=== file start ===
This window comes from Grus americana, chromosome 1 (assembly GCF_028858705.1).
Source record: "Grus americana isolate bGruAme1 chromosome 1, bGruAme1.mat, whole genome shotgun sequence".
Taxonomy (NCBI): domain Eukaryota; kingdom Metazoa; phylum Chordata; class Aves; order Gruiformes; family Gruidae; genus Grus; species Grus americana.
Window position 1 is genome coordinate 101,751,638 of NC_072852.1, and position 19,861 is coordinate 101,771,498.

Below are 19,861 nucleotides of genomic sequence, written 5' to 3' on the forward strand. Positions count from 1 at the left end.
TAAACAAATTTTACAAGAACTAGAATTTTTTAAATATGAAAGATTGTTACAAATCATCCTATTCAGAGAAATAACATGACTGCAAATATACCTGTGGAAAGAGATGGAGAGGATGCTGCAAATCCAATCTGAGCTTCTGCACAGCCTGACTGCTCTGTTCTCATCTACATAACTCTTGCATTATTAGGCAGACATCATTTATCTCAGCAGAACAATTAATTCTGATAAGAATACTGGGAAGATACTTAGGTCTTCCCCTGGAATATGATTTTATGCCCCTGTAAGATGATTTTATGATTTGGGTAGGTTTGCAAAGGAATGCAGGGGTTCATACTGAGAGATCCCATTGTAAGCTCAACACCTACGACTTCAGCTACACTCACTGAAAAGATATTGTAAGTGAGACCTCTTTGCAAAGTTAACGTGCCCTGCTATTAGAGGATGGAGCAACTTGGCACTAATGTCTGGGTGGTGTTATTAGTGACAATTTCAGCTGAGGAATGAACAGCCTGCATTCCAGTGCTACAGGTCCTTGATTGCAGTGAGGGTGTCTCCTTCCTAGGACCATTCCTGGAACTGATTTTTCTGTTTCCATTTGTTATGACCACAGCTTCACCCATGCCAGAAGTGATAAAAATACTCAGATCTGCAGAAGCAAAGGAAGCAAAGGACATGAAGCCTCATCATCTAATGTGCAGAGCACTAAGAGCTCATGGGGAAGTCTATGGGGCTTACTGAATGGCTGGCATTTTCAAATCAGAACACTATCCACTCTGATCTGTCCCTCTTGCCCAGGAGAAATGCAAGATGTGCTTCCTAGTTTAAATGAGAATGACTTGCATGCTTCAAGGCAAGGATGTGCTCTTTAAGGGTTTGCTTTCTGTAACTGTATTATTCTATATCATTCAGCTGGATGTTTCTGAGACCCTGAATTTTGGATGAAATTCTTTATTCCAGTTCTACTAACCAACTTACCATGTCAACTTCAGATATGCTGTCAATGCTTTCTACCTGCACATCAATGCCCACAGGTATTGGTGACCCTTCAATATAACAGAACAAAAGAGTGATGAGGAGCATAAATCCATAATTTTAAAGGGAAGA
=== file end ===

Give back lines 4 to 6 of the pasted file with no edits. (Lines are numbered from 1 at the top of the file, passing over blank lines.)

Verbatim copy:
Window position 1 is genome coordinate 101,751,638 of NC_072852.1, and position 19,861 is coordinate 101,771,498.

Below are 19,861 nucleotides of genomic sequence, written 5' to 3' on the forward strand. Positions count from 1 at the left end.
TAAACAAATTTTACAAGAACTAGAATTTTTTAAATATGAAAGATTGTTACAAATCATCCTATTCAGAGAAATAACATGACTGCAAATATACCTGTGGAAAGAGATGGAGAGGATGCTGCAAATCCAATCTGAGCTTCTGCACAGCCTGACTGCTCTGTTCTCATCTACATAACTCTTGCATTATTAGGCAGACATCATTTATCTCAGCAGAACAATTAATTCTGATAAGAATACTGGGAAGATACTTAGGTCTTCCCCTGGAATATGATTTTATGCCCCTGTAAGATGATTTTATGATTTGGGTAGGTTTGCAAAGGAATGCAGGGGTTCATACTGAGAGATCCCATTGTAAGCTCAACACCTACGACTTCAGCTACACTCACTGAAAAGATATTGTAAGTGAGACCTCTTTGCAAAGTTAACGTGCCCTGCTATTAGAGGATGGAGCAACTTGGCACTAATGTCTGGGTGGTGTTATTAGTGACAATTTCAGCTGAGGAATGAACAGCCTGCATTCCAGTGCTACAGGTCCTTGATTGCAGTGAGGGTGTCTCCTTCCTAGGACCATTCCTGGAACTGATTTTTCTGTTTCCATTTGTTATGACCACAGCTTCACCCATGCCAGAAGTGATAAAAATACTCAGATCTGCAGAAGCAAAGGAAGCAAAGGACATGAAGCCTCATCATCTAATGTGCAGAGCACTAAGAGCTCATGGGGAAGTCTATGGGGCTTACTGAATGGCTGGCATTTTCAAATCAGAACACTATCCACTCTGATCTGTCCCTCTTGCCCAGGAGAAATGCAAGATGTGCTTCCTAGTTTAAATGAGAATGACTTGCATGCTTCAAGGCAAGGATGTGCTCTTTAAGGGTTTGCTTTCTGTAACTGTATTATTCTATATCATTCAGCTGGATGTTTCTGAGACCCTGAATTTTGGATGAAATTCTTTATTCCAGTTCTACTAACCAACTTACCATGTCAACTTCAGATATGCTGTCAATGCTTTCTACCTGCACATCAATGCCCACAGGTATTGGTGACCCTTCAATATAACAGAACAAAAGAGTGATGAGGAGCATAAATCCATAATTTTAAAGGGAAGA